3. It’s not one “inclusive” campaign – it’s ongoing engagement
Many brands will execute one or two culturally specific marketing events throughout the year, such as Pride week or Lunar New Year. While this can be positive when done well, these celebrations are oversaturated and only focusing on one event is not true inclusion. This is when brands can get called out for trying to jump on a bandwagon. Brands need to know who their customers really are and reflect their true experiences, aspirations and needs back to them.
- Giving diverse consumers a platform – for example, with the commitment to source 15 percent of your supplies from diverse-owned companies.
- Using your marketing reach to support a worthy initiative.
- Focusing CSR towards diverse communities.
- Creating a diversity charter with key goals, creating a team to support it, and making it public.
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The Hershey Company has moved up the ladder of DiversityInc’s annual list of most diverse companies to number 10 through equitable pay practices, business practices and partnerships with diverse suppliers. On the customer-facing front, they hit a home run with their HerSHEy’s campaign, giving female artists their package as a canvas to support International Women’s Day.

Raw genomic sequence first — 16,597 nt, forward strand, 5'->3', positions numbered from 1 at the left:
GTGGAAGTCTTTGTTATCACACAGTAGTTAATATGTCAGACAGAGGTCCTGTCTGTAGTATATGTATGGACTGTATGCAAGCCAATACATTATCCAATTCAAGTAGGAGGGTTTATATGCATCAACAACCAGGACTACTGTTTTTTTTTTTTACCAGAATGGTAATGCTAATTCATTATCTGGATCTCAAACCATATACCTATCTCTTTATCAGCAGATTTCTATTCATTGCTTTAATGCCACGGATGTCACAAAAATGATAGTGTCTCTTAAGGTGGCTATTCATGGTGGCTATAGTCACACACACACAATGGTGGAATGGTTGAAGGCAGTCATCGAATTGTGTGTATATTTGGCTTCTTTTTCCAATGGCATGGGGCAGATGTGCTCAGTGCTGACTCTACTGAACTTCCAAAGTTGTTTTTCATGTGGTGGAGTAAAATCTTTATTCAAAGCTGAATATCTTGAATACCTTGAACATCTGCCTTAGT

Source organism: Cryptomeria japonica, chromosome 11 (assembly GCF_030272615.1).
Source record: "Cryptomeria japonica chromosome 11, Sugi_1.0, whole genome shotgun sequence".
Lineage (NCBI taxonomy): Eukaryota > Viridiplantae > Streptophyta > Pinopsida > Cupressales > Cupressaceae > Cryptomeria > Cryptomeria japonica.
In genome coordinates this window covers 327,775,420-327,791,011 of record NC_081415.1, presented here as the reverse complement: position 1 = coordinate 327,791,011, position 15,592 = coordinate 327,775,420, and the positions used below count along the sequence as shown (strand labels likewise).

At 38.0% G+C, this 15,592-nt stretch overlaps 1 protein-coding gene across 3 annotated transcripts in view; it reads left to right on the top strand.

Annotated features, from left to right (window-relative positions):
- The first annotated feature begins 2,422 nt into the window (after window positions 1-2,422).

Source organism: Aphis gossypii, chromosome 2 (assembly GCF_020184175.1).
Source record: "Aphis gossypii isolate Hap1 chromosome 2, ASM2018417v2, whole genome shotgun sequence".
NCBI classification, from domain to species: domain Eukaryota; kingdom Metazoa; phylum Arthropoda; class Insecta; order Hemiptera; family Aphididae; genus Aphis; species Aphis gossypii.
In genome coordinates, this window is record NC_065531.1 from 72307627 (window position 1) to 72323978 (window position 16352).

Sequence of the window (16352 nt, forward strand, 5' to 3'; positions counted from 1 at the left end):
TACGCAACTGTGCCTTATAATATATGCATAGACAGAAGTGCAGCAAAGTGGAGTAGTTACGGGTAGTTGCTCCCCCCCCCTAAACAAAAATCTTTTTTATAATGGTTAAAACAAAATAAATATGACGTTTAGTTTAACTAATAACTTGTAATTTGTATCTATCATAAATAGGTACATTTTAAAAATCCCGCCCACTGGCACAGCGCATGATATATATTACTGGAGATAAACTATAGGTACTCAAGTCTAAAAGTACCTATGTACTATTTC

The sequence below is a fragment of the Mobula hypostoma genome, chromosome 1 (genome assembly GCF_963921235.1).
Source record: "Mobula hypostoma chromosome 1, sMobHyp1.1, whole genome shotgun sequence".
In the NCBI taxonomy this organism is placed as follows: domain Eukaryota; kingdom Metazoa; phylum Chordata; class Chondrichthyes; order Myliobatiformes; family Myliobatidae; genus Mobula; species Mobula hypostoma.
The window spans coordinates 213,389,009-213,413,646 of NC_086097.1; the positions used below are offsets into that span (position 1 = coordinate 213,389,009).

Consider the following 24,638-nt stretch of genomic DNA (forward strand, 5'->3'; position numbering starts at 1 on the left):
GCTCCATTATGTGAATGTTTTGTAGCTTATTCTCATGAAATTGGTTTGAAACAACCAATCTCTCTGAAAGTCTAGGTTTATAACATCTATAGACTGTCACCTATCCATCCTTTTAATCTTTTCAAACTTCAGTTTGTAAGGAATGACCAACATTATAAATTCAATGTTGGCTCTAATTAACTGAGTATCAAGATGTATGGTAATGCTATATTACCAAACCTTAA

Many marketers find this subject intimidating but it doesn’t have to be. Finding the right partners, creating a clear strategy and process and engaging marketers or consultants with lived experience are key. Brands ultimately must pay attention to changing customer needs and perspectives if they want to stick around.
A great final lesson comes from Fenty’s CMO, Natalie Guzman, who used a “show, don’t tell” strategy when building the brand. Fenty’s marketing intentionally never used terms like “diverse” or “inclusive.” They focused on BEING diverse and inclusive and allowed consumers to decide if they had delivered. This is a great way for brands to approach diverse marketing because it puts the power into the hands of the audience from the start.